5. You Can Pair Beer With Food Just Like Wine
Beer goes with more food than pizza or chicken wings. Try pairing a malty brown ale with a spicy Thai dish, or a Scotch Ale with a Mexican dish. If you’re eating a strong cheese, you should go with a really hoppy beer, like Stone IPA. Or pair dark chocolate with a dark, barrel-aged beer such as a World Wide Stout from Dogfish Head Brewery.
6. There Are 23 Styles of Beer
Lagers and ales are made using different fermentation processes. Within each category there are wide ranges of strengths, colors, and flavors. There are 23 nationally recognized beer styles, including lagers, ales, bocks, stouts, and porters, but there are many other styles that don’t fit into any category. In fact “Category 23” is for specialty beers that don’t fit anywhere else, and there’s a lot of that going around since craft brewers are experimenting with every kind of ingredient. Porter with espresso? A pale ale with rosemary? Category 23.
7. Craft Beers Are Everywhere
There are roughly 1,600 operational craft breweries in the United States — up from just eight in 1980 and 537 in 1994 — and many of them are small, independent brewers who are waiting for their brews to be discovered. Go to craftbeer.com and type in your state, and it’ll generate a list of a statewide breweries complete with website and contact information.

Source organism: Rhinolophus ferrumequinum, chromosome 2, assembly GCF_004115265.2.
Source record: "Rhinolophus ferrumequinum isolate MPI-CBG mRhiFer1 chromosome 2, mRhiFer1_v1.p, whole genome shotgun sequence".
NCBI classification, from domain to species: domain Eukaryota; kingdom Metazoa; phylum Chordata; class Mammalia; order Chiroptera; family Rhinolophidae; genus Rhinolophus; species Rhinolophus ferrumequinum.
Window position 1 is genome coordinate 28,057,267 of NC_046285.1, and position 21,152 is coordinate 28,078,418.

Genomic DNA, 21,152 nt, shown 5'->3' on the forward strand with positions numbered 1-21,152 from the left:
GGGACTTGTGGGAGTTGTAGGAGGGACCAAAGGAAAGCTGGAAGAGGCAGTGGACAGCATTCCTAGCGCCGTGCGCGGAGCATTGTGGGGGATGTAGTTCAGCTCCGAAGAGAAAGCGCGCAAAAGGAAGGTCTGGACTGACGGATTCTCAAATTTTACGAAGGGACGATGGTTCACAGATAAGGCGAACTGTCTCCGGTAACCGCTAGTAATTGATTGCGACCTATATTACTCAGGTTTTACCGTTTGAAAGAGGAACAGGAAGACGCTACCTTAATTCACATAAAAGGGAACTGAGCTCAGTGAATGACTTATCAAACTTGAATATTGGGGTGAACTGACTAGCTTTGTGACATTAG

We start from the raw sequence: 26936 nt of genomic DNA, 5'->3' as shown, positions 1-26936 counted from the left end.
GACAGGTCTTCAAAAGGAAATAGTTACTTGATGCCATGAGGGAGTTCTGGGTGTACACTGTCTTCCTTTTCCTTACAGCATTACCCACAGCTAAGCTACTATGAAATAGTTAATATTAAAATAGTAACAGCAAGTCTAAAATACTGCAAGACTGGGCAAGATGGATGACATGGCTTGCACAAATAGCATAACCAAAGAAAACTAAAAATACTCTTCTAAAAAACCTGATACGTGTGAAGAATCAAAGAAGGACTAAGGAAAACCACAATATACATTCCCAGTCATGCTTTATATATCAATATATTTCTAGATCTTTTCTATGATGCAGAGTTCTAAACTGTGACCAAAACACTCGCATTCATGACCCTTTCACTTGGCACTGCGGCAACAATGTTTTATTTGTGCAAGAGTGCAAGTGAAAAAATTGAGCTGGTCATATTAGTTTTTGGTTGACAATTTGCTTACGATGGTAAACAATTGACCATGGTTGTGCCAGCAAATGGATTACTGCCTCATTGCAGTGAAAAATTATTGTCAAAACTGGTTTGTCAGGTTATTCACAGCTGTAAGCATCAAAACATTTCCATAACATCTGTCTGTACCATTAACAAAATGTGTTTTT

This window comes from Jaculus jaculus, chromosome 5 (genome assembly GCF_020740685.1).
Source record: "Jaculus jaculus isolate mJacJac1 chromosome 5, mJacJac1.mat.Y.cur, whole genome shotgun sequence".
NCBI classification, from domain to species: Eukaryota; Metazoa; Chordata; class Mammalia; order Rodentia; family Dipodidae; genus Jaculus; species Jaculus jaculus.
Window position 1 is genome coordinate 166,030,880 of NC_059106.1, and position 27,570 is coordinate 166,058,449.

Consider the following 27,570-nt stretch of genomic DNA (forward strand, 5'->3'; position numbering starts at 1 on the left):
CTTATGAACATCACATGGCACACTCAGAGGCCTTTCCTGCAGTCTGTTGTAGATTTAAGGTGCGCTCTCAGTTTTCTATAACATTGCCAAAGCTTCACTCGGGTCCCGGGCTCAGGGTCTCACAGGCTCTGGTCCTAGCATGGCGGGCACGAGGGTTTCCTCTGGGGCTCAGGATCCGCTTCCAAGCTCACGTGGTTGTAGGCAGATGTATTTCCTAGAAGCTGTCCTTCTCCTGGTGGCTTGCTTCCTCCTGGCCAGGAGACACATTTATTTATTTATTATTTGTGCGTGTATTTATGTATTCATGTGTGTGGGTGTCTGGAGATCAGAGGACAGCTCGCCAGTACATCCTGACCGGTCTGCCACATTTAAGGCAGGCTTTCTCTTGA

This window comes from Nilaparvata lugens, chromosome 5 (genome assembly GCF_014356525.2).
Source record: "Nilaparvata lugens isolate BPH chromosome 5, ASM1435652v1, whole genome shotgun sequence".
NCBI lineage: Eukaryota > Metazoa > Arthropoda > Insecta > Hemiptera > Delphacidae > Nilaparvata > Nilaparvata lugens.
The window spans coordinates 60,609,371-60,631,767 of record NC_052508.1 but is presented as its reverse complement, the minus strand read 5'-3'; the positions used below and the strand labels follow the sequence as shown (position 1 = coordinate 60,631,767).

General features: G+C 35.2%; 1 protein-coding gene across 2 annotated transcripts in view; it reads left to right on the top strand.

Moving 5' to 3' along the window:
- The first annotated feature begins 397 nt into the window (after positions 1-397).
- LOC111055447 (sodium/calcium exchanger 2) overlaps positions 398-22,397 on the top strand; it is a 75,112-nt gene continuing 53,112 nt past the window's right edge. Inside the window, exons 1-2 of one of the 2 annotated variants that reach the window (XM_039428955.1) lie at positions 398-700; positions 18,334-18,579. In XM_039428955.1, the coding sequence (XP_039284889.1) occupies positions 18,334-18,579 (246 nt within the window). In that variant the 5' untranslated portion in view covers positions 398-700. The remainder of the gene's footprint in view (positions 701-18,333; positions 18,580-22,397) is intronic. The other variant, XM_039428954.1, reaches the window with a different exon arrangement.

8. Beers Are Seasonal
All the great styles of beer come from that region’s seasonal harvest, but there are definite seasonal favorites. A good so-called “winter warmer” beer might be something darker, with more spices, like Snow Day, a winter ale from the New Belgium Brewery. (Gah, Belgium!) During the summer you might go with a Wit or a Hefeweizen (wheat beer), both of which are generally lighter and more refreshing. And please don’t put an orange into your witbier (Hoegaarden White, Allagash White, Sam Adams White). Even though Blue Moon does it, a real witbier is already brewed using orange peels. Anything extra is overkill.